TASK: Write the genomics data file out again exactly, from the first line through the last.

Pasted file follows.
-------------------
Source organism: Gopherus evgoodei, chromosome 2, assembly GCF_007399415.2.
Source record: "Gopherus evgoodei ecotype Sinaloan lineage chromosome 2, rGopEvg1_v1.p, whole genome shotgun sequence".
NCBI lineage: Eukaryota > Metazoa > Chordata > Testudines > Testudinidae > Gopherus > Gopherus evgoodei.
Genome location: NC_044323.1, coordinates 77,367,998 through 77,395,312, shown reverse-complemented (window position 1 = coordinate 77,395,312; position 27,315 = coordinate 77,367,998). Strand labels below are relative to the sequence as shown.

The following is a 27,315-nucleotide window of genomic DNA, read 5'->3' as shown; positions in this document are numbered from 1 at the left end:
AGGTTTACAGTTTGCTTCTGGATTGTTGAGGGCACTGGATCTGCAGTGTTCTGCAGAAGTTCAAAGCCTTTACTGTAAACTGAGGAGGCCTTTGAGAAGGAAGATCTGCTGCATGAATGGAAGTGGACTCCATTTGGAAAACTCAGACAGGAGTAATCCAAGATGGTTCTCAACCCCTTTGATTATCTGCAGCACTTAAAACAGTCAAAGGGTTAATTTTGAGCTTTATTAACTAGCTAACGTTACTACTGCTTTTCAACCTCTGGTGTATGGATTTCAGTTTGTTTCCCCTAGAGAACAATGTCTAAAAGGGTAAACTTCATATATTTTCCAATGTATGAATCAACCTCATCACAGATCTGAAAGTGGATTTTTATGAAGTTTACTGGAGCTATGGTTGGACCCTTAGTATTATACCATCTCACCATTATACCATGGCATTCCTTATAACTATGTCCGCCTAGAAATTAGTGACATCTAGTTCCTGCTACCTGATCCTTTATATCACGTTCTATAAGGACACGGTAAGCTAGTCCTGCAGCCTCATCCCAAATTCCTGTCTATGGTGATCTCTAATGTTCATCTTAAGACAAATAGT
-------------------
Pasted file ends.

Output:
Source organism: Gopherus evgoodei, chromosome 2, assembly GCF_007399415.2.
Source record: "Gopherus evgoodei ecotype Sinaloan lineage chromosome 2, rGopEvg1_v1.p, whole genome shotgun sequence".
NCBI lineage: Eukaryota > Metazoa > Chordata > Testudines > Testudinidae > Gopherus > Gopherus evgoodei.
Genome location: NC_044323.1, coordinates 77,367,998 through 77,395,312, shown reverse-complemented (window position 1 = coordinate 77,395,312; position 27,315 = coordinate 77,367,998). Strand labels below are relative to the sequence as shown.

The following is a 27,315-nucleotide window of genomic DNA, read 5'->3' as shown; positions in this document are numbered from 1 at the left end:
AGGTTTACAGTTTGCTTCTGGATTGTTGAGGGCACTGGATCTGCAGTGTTCTGCAGAAGTTCAAAGCCTTTACTGTAAACTGAGGAGGCCTTTGAGAAGGAAGATCTGCTGCATGAATGGAAGTGGACTCCATTTGGAAAACTCAGACAGGAGTAATCCAAGATGGTTCTCAACCCCTTTGATTATCTGCAGCACTTAAAACAGTCAAAGGGTTAATTTTGAGCTTTATTAACTAGCTAACGTTACTACTGCTTTTCAACCTCTGGTGTATGGATTTCAGTTTGTTTCCCCTAGAGAACAATGTCTAAAAGGGTAAACTTCATATATTTTCCAATGTATGAATCAACCTCATCACAGATCTGAAAGTGGATTTTTATGAAGTTTACTGGAGCTATGGTTGGACCCTTAGTATTATACCATCTCACCATTATACCATGGCATTCCTTATAACTATGTCCGCCTAGAAATTAGTGACATCTAGTTCCTGCTACCTGATCCTTTATATCACGTTCTATAAGGACACGGTAAGCTAGTCCTGCAGCCTCATCCCAAATTCCTGTCTATGGTGATCTCTAATGTTCATCTTAAGACAAATAGT